The tutor was a woman somewhere in her 30’s of indistinguishable ethnicity. In fact, everything about her was vague, forgettable, with the exception of her voice, full of excitement bounded by precision. The meta for the Academy said that they had scoured the globe to find the best lecturers on any given subject and contracted them to record the lectures. Catalina believed it, but even so, she wasn’t in the mood for history, and canceled the lecture. The tutor avatar vanished.

The rowing icon flashed to the middle of her vision, overlaid by green arrows chasing each other around in a tight circle. The arrows would rotate at various speeds to indicate the tempo, but she immediately banished it to the corner of her vision, opting instead for music that would modulate its rhythm to keep her on pace.

The academy software returned to the center of her vision, a menu of icons arrayed in front of her. Each icon was color coded to show how much time she needed to put into it. Catalina ignored these metrics, and instead chose the only icon that was already green, the branching network of dots that represented Abstract Concepts. Immediately, a Go board popped into view. She went first, placing the black stone by concentrating on an area of the board and then tapping her fingers to select the proper intersection, the fingers on her left hand moving the reticle up and down and the fingers on her right hand moving it from side to side. She knew that she wouldn’t have a lot of time, so she had set the game up on a 13×13 board rather than the standard 19×19. The game was over by the time the ferry reached Ellis Cove, with the System winning by 3 points. A moment later a notification blinked in the corner of her vision, the Abstract Concepts icon overlaid by a green +6, not that she needed the points.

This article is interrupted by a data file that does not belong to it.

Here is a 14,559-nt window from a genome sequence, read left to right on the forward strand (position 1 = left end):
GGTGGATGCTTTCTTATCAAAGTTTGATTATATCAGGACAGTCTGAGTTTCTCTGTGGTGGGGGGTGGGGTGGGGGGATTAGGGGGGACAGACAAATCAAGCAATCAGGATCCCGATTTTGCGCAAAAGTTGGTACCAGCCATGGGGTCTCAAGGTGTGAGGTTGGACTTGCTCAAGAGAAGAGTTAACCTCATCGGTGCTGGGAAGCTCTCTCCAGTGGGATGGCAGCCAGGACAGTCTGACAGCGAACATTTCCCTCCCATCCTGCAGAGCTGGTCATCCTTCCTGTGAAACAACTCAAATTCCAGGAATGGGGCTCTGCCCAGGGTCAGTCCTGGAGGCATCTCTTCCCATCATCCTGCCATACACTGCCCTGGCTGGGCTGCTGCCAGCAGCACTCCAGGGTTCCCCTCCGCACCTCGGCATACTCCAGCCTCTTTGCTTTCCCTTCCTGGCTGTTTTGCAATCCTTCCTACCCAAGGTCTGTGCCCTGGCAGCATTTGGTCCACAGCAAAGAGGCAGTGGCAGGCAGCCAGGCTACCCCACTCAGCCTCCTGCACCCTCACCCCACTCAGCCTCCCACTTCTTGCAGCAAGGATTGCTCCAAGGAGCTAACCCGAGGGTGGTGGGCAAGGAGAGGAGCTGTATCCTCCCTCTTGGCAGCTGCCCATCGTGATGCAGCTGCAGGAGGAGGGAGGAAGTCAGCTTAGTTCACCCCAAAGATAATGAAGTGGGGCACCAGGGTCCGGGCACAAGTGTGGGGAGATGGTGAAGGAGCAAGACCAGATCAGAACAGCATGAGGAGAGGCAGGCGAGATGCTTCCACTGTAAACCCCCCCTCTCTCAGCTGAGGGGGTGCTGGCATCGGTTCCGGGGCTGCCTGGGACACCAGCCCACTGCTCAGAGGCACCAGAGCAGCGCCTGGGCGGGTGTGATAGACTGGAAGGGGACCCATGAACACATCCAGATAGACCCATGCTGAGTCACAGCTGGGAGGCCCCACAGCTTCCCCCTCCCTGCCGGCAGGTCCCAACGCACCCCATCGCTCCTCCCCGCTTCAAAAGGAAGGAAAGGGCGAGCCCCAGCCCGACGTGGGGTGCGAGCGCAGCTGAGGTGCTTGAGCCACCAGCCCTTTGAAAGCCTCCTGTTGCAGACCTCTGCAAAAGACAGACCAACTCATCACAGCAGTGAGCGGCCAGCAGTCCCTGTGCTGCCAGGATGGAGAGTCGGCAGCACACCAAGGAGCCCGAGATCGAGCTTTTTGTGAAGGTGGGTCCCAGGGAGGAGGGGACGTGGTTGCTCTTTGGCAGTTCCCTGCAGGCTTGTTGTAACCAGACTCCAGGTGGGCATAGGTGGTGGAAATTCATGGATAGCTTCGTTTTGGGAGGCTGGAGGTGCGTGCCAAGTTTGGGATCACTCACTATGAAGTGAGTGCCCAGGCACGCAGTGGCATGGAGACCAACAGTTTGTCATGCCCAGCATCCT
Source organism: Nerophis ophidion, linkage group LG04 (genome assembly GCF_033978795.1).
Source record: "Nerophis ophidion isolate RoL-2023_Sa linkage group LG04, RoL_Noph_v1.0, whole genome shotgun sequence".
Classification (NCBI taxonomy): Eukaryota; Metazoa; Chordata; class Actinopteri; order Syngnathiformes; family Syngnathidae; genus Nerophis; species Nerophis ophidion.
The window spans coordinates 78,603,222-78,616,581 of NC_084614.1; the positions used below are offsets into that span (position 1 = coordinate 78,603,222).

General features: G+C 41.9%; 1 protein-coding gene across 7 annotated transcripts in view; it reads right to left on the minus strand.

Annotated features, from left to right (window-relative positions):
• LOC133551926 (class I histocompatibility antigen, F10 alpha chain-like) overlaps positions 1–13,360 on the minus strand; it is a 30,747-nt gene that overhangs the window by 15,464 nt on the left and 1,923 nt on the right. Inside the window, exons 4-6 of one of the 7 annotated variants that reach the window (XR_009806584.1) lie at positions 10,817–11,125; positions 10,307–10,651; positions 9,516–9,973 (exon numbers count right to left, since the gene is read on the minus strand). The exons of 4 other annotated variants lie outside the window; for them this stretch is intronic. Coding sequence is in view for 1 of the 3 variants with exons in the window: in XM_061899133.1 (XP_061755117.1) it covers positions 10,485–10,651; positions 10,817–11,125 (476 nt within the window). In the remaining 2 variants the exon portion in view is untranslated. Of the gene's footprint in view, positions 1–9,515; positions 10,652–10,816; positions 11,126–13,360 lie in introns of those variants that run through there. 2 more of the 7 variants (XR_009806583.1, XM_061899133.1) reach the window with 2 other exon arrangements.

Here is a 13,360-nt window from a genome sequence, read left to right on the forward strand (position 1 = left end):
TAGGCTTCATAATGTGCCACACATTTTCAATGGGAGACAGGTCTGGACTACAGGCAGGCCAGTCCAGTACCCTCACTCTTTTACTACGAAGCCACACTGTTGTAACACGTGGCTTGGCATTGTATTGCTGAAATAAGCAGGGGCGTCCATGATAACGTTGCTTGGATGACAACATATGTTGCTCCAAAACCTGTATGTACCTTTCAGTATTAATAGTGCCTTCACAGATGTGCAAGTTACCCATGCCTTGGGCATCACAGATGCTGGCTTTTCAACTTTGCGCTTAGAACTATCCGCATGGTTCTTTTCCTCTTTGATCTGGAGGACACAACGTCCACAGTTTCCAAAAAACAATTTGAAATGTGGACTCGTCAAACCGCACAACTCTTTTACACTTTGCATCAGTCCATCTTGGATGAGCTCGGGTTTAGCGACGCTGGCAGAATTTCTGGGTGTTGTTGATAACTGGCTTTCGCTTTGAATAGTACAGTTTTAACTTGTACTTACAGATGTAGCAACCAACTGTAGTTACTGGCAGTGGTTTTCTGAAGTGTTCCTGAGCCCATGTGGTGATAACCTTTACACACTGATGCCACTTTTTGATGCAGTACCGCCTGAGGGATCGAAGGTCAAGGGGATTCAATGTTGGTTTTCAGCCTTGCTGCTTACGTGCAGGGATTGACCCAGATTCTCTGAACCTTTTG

When the ferry neared an image of hands releasing an oar popped into her field of vision, but she had already let go. A moment later, the oar was locked into the docking position, raked down almost parallel to the hull. The ferry’s small motors engaged, swinging it around and bringing it to rest against the dock. People queued up and filed off the boat. A coin notification blinked at her, with a green +3, the minimum payment for a shift at the oars.

There were only a few people waiting to board ferry for the trip back downtown, which meant that the people staying on the ferry to take it back downtown would make at least twenty or thirty credits. Rowing ferries didn’t pay enough to live on, but for someone still in school, it could make the difference between a fun summer and instant noodles.

From the dock, she walked uphill through the trees until she reached the road. The bicycle traffic was heavy, and she was torn between waiting for an opening and walking a hundred meters out of the way to use the overpass. Finally, a gap opened and she dashed across. Fifteen minutes of walking along a footpath that wound its way through moss-covered trees and she was home.

Read the rest of the story.

Writing: Profession or Hobby?

April 30th, 2015  |  Published in announcement, writing